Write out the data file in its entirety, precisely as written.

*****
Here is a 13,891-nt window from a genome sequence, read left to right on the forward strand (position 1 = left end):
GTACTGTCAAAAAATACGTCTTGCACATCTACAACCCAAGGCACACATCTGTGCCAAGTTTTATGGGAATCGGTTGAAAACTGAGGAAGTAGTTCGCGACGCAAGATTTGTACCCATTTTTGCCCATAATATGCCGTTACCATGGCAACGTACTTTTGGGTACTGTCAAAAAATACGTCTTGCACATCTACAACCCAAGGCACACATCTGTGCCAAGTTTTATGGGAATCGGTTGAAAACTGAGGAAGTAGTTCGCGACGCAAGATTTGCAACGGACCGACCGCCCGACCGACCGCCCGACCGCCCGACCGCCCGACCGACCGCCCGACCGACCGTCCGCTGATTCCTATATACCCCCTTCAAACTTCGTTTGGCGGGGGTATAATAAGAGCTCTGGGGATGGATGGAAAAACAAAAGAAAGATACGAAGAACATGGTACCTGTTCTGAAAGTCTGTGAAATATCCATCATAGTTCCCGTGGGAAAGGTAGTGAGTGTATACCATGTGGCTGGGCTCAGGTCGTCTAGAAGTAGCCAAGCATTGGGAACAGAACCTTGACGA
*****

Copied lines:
Here is a 13,891-nt window from a genome sequence, read left to right on the forward strand (position 1 = left end):
GTACTGTCAAAAAATACGTCTTGCACATCTACAACCCAAGGCACACATCTGTGCCAAGTTTTATGGGAATCGGTTGAAAACTGAGGAAGTAGTTCGCGACGCAAGATTTGTACCCATTTTTGCCCATAATATGCCGTTACCATGGCAACGTACTTTTGGGTACTGTCAAAAAATACGTCTTGCACATCTACAACCCAAGGCACACATCTGTGCCAAGTTTTATGGGAATCGGTTGAAAACTGAGGAAGTAGTTCGCGACGCAAGATTTGCAACGGACCGACCGCCCGACCGACCGCCCGACCGCCCGACCGCCCGACCGACCGCCCGACCGACCGTCCGCTGATTCCTATATACCCCCTTCAAACTTCGTTTGGCGGGGGTATAATAAGAGCTCTGGGGATGGATGGAAAAACAAAAGAAAGATACGAAGAACATGGTACCTGTTCTGAAAGTCTGTGAAATATCCATCATAGTTCCCGTGGGAAAGGTAGTGAGTGTATACCATGTGGCTGGGCTCAGGTCGTCTAGAAGTAGCCAAGCATTGGGAACAGAACCTTGACGA